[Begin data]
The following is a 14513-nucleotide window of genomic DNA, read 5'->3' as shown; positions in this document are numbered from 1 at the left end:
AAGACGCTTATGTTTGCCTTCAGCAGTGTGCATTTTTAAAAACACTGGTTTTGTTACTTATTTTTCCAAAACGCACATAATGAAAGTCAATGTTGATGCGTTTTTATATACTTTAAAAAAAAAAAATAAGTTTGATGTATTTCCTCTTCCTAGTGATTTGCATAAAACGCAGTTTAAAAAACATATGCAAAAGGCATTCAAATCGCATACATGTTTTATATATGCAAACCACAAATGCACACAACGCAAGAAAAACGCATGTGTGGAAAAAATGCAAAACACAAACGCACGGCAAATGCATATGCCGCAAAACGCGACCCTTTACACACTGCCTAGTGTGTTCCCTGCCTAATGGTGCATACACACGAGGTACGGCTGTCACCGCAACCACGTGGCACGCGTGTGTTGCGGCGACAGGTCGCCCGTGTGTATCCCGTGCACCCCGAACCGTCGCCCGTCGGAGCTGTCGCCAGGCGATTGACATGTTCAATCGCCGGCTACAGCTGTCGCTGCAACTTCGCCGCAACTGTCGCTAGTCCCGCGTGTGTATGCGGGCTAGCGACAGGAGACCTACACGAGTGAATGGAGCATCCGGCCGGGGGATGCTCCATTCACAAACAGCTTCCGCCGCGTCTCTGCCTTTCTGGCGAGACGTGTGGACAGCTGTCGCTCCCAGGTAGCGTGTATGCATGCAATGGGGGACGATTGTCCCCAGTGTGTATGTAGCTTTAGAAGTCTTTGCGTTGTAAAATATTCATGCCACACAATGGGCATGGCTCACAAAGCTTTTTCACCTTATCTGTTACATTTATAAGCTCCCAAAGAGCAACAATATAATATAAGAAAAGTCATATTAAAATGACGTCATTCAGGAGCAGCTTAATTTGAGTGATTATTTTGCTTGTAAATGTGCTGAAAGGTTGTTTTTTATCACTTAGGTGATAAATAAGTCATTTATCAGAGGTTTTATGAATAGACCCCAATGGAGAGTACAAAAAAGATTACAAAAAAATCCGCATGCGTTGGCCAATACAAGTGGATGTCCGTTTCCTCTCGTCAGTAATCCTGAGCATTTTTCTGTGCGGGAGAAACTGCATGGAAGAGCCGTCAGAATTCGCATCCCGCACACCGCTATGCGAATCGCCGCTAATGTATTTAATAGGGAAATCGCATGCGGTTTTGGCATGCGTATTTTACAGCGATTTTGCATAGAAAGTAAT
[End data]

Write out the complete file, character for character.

The following is a 14513-nucleotide window of genomic DNA, read 5'->3' as shown; positions in this document are numbered from 1 at the left end:
AAGACGCTTATGTTTGCCTTCAGCAGTGTGCATTTTTAAAAACACTGGTTTTGTTACTTATTTTTCCAAAACGCACATAATGAAAGTCAATGTTGATGCGTTTTTATATACTTTAAAAAAAAAAAATAAGTTTGATGTATTTCCTCTTCCTAGTGATTTGCATAAAACGCAGTTTAAAAAACATATGCAAAAGGCATTCAAATCGCATACATGTTTTATATATGCAAACCACAAATGCACACAACGCAAGAAAAACGCATGTGTGGAAAAAATGCAAAACACAAACGCACGGCAAATGCATATGCCGCAAAACGCGACCCTTTACACACTGCCTAGTGTGTTCCCTGCCTAATGGTGCATACACACGAGGTACGGCTGTCACCGCAACCACGTGGCACGCGTGTGTTGCGGCGACAGGTCGCCCGTGTGTATCCCGTGCACCCCGAACCGTCGCCCGTCGGAGCTGTCGCCAGGCGATTGACATGTTCAATCGCCGGCTACAGCTGTCGCTGCAACTTCGCCGCAACTGTCGCTAGTCCCGCGTGTGTATGCGGGCTAGCGACAGGAGACCTACACGAGTGAATGGAGCATCCGGCCGGGGGATGCTCCATTCACAAACAGCTTCCGCCGCGTCTCTGCCTTTCTGGCGAGACGTGTGGACAGCTGTCGCTCCCAGGTAGCGTGTATGCATGCAATGGGGGACGATTGTCCCCAGTGTGTATGTAGCTTTAGAAGTCTTTGCGTTGTAAAATATTCATGCCACACAATGGGCATGGCTCACAAAGCTTTTTCACCTTATCTGTTACATTTATAAGCTCCCAAAGAGCAACAATATAATATAAGAAAAGTCATATTAAAATGACGTCATTCAGGAGCAGCTTAATTTGAGTGATTATTTTGCTTGTAAATGTGCTGAAAGGTTGTTTTTTATCACTTAGGTGATAAATAAGTCATTTATCAGAGGTTTTATGAATAGACCCCAATGGAGAGTACAAAAAAGATTACAAAAAAATCCGCATGCGTTGGCCAATACAAGTGGATGTCCGTTTCCTCTCGTCAGTAATCCTGAGCATTTTTCTGTGCGGGAGAAACTGCATGGAAGAGCCGTCAGAATTCGCATCCCGCACACCGCTATGCGAATCGCCGCTAATGTATTTAATAGGGAAATCGCATGCGGTTTTGGCATGCGTATTTTACAGCGATTTTGCATAGAAAGTAAT